Civil rights groups are accusing the U.S. government of failing to admit the extent to which abuse of non-citizens in U.S. custody in Afghanistan, Iraq, and its base at Guantanamo Bay, Cuba, violates the international treaty against torture.
At issue is a report submitted by the U.S. State Department, or foreign ministry, to the UN Committee Against Torture, an international panel that reviews whether signatories are following their treaty obligations under the Convention Against Torture. The committee is expected to review the report, submitted this month, when it next meets in November.
The torture convention, which the United States and 139 other countries have ratified, prohibits “cruel, inhuman, or degrading treatment or punishment.”
The U.S. report reaffirms Washington’s opposition to torture and says “the United States is fully aware of allegations that U.S. military or intelligence personnel have subjected detainees in various locations to torture.”
But rights advocates including Human Rights Watch as well as smaller U.S. groups said the document fails to mention cases of “ghost detainees,” or prisoners held by U.S. officials incommunicado and in secret. Further, it does not acknowledge that degrading treatment of prisoners held abroad and the “rendition,” or export, of suspected terrorists to countries with reputations for torture, are prohibited by the treaty, according to the activists.
Thus, said Human Rights Watch U.S. program director Jamie Fellner, Washington’s position remains vague on whether U.S. actions are governed by the torture convention or by the U.S. Constitution, and on whether the constitution’s protections apply to non-citizens held abroad.
Bob Harris, a legal expert for the State Department, declined to comment on the complaints or to clarify the U.S. position other than to say it is described in the report.
Activists said they had sought Washington’s clarification on these points, to no avail. In turn, they have been left to theorize about possible legal explanations as to why U.S. officials have been vague about their position and in some instances have argued that abuses abroad are not violations.
According to the group Human Rights First, when the United States ratified the torture convention in 1994, it expressed a reservation, as the UN permits, to Article 16 of the treaty. This section of the pact calls on each member state to prevent, in any territory under its control, cruel, inhuman, or degrading treatment or punishment by any person acting “in official capacity.”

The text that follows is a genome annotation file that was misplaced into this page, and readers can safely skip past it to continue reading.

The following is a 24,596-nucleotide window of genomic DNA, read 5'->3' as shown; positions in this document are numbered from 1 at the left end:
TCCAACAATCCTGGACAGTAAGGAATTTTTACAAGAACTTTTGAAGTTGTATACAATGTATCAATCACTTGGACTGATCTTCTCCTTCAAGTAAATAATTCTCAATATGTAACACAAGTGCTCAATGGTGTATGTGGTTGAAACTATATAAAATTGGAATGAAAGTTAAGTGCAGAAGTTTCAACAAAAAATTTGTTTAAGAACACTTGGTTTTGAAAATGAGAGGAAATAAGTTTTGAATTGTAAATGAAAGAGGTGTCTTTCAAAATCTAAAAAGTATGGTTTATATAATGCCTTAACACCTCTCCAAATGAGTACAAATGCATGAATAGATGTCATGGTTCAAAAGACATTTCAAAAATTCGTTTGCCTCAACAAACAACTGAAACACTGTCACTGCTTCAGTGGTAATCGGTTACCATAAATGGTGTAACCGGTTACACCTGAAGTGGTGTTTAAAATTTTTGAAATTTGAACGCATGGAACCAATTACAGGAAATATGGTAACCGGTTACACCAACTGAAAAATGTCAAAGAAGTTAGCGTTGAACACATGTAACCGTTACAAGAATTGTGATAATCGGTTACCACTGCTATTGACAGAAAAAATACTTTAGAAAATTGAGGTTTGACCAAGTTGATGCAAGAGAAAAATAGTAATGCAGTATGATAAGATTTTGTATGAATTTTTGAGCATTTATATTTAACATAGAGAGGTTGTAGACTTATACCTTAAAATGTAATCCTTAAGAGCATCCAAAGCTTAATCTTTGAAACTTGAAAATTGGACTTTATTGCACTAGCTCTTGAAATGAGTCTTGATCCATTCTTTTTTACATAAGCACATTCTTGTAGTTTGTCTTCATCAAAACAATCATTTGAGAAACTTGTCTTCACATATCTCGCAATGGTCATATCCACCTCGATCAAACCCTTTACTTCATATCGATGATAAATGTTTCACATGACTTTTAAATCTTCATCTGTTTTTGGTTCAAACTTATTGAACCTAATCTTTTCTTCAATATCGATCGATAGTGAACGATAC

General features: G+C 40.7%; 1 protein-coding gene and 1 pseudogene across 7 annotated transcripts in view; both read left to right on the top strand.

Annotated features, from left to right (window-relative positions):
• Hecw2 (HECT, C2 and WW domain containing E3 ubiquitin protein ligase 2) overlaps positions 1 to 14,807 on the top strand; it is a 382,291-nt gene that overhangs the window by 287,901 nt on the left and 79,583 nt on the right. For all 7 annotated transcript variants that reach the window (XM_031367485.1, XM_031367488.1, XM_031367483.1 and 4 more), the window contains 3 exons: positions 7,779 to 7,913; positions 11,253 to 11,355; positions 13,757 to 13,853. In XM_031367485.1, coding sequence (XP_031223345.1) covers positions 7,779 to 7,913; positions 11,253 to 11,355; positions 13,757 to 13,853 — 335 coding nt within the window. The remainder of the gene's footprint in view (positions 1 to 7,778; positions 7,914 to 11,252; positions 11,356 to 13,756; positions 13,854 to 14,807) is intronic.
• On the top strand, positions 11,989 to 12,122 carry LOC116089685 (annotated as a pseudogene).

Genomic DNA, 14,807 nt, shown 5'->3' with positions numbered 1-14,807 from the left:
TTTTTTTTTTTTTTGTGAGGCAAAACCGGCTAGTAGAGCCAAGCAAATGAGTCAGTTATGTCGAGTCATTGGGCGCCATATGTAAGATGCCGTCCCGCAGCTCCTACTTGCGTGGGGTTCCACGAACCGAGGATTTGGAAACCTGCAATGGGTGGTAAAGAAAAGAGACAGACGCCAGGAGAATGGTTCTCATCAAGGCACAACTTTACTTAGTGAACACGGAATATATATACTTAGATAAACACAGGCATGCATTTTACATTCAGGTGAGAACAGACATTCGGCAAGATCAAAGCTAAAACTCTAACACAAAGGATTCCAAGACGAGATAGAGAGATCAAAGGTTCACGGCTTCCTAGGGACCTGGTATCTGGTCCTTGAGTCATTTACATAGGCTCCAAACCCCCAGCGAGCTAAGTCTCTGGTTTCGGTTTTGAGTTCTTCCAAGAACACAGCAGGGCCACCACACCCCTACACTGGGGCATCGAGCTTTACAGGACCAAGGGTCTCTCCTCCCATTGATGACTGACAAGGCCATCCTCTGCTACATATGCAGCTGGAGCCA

Through this reservation, the U.S. has the right to ignore any part of Article 16 that is not covered by the U.S. Constitution.
In exercising the option, U.S. officials were “hedging their bets,” building in a safety valve to release pressure should Washington be accused of violating the torture convention, said Human Rights First spokesperson Preeti Patel.
U.S. Attorney General Alberto Gonzales has used that valve, she said.
“Gonzales, in his confirmation hearing, said that Article 16 doesn’t apply to non-citizens being held abroad,” Patel said.
This is “a new interpretation of the reservation which was never used before,” Fellner, at Human Rights Watch, told IPS.
Fellner said Gonzales’ interpretation runs counter to the original intent of the U.S. reservation.
“The reason for the reservation,” she said, was that, “the U.S. didn’t want conduct that was permitted under the constitution to become impermissible under the international treaty.”
Fellner challenged Gonzales’ interpretation, saying that the torture convention applies to conduct regardless of location.
However, Washington appears to insist that the U.S. Constitution applies, and not the convention, legal experts said. Yet here, too, ambiguity abounds.
“The Supreme Court has never definitively decided what parts of the constitution apply to non-citizens abroad,” said Jenny Martinez, a professor at the Stanford Law School in California.
The Constitution’s 5th, 8th and 14th amendments prohibit “cruel and unusual” treatment of prisoners and illegal detentions, and protect their right to due process, but they do not explicitly state whether they apply overseas.
Then again, they do not say that their protections apply only to U.S. citizens and this should be interpreted as meaning they apply to everyone, said Ann Ginger, executive director of the Meiklejohn Civil Liberties Institute, a California-based advocacy group.
Gonzales’ interpretation of the reservation, Ginger said, boils down to this: “that if the U.S. Supreme Court has not said that a certain action violates the U.S. Constitution, even if it violates the torture convention, then they’re not going to report on it and it doesn’t apply.”
President George W. Bush, in an International Day in Support of Victims of Torture speech last June, said that “torture is wrong no matter where it occurs and the United States will continue to lead the fight to eliminate it everywhere.”